NPS = Total % of promoters – Total % of detractors
Customer Acquisition Cost (CAC)
Customer acquisition cost (CAC) is a metric often correlated to sales and marketing effectiveness. In simple terms, CAC quantifies the total expenses involved in converting a lead into a paying customer. In the context of a loyalty program, CAC will involve the costs of loyalty marketing, such as paid advertisements, email marketing, and expenses tied to new member rewards.
The formula to determine the customer acquisition cost for your loyalty program is as follows:
CAC = Total marketing and sales costs ÷ Total number of new customers acquired
Customer Engagement Metrics
Customer engagement metrics are monitored across operations, whether interactions with a brand’s marketing materials or participation in a program’s loyalty rewards. In the lens of loyalty program ROI, it’s wise to track engagement where users access their loyalty rewards, such as your business website, mobile loyalty application, or even social media, to gauge reward relevancy.
To calculate the customer engagement levels driven by your loyalty program, apply this formula:
Engagement Rate per Reward = (Total engagements with a reward ÷ Total followers) x 100
Did you know that there are 3.3 billion memberships in the United States alone — for context, that’s 10 times more than the entire U.S. population. With so many memberships, some consumers will inevitably churn. However, tracking how many members churn to learn if your loyalty program benefits are enough to drive a true ROI is vital. When calculating churn, apply this formula:
Churn Rate = (# members at the beginning of a period – # members at the end of a period) ÷ # members at the beginning of a period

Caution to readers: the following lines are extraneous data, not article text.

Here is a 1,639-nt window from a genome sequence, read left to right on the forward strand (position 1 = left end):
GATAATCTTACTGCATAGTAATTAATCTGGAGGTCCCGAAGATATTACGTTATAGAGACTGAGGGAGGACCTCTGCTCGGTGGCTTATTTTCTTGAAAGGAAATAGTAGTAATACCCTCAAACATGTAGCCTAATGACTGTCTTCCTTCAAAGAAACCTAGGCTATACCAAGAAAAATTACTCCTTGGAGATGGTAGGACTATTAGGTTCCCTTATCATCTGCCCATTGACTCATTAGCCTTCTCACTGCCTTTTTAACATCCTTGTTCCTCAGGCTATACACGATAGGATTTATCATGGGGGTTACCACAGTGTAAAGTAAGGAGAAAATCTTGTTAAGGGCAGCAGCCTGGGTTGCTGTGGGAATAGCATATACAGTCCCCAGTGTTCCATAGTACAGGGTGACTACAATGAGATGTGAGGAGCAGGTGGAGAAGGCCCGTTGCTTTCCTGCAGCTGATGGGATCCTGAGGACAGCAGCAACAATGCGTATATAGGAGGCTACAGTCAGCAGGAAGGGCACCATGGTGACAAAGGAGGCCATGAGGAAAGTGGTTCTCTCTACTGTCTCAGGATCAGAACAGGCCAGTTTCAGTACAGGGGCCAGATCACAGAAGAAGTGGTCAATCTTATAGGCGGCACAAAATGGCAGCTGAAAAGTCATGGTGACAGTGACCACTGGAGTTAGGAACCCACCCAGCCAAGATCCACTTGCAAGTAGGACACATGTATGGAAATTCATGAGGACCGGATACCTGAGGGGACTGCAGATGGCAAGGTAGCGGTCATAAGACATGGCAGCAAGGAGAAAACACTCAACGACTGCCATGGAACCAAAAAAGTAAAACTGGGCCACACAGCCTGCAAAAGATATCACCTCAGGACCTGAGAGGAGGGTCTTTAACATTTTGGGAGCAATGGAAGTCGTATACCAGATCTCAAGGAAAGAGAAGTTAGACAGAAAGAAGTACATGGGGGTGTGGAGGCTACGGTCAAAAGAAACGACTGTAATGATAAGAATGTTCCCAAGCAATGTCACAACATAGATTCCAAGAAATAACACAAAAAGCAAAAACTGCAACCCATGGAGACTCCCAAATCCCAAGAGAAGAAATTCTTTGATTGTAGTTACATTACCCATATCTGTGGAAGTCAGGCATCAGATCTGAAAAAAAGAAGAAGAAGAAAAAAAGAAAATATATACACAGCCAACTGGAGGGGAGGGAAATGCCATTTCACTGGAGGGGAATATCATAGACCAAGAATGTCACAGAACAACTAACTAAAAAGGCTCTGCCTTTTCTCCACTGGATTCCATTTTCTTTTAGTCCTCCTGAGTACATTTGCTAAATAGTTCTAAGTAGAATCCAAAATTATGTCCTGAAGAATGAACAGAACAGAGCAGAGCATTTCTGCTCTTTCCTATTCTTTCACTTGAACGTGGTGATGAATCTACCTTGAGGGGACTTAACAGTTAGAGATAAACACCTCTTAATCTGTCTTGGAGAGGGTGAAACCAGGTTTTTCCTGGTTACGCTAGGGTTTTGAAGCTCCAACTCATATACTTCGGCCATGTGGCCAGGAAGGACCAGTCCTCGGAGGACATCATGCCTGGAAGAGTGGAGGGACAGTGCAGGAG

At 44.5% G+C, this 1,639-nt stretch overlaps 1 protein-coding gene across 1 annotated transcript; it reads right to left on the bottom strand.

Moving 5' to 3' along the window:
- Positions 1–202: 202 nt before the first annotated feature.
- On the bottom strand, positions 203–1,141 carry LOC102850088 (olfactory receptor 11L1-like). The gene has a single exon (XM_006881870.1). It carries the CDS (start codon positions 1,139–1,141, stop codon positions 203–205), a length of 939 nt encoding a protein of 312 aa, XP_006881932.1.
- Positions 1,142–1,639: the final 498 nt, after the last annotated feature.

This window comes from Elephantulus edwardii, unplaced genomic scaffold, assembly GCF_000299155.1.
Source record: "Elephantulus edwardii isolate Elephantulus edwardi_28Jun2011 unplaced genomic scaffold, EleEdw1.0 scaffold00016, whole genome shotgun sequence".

Connecting Loyalty Program ROI to Revenue Growth
It’s no secret that loyalty programs are pivotal in boosting business revenue by fostering stronger, more profitable customer relationships. What’s less obvious is how loyalty program ROI can be so high when these programs require ongoing expenses. The answer is through increased consumer spending, repeat transactions, and ultimate retention that enhances customer lifetime value.
For a better idea of how a loyalty program benefits revenue growth, consider that 66% of customers are likelier to continue doing business with a company because of its loyalty program. Moreover, 79% of customers will increase their brand spending to maximize potential loyalty rewards that reduce customers’ dependence on discounts, driving up transaction values.
What Are the Soft Benefits of Loyalty Programs?
When it comes to loyalty program ROI, we’ve mentioned two types of benefits: tangible and intangible. These are frequently referred to as hard and soft benefits, respectively. Hard benefits are comparable to the metrics shared above, KPIs that have a measurable impact on the bottom line, such as average transaction value and customer churn rate.
Soft loyalty program benefits, on the other hand, don’t have an easy formula to calculate their return — but they still maximize the ROI of loyalty programs. Take a look at some of the most advantageous soft benefits of loyalty programs:
- Enhanced Customer Experience. Statistics show that customers enjoy participating in loyalty programs and earning rewards, improving the general customer experience.
- Improved Brand Perception. Seven out of 10 consumers consider loyalty programs a leading factor in securing brand loyalty, working to influence brand perception positively.
- Greater Competitive Edge. The average consumer belongs to nearly 17 programs but actively uses less than half, making a fruitful program a significant competitive advantage.
- Word-of-Mouth Marketing. More than half of consumers will likely recommend an effective loyalty program to a friend or family member, driving word-of-mouth referrals.
- Community Building. Loyalty program members often forge an online community that shares user-generated content, testimonials, and recommendations for the brand.
How arrivia Helps Businesses Measure Loyalty Program ROI
Loyalty program benefits positively impact an organization’s bottom line, from customers who spend more (more often) to customers who become devoted brand advocates. When it’s time to measure your loyalty program ROI, simplify your processes and scale your profits with arrivia, the world’s leading comprehensive travel rewards and white-label travel portal.
Explore our business solutions today to learn how arrivia can help boost your bottom line.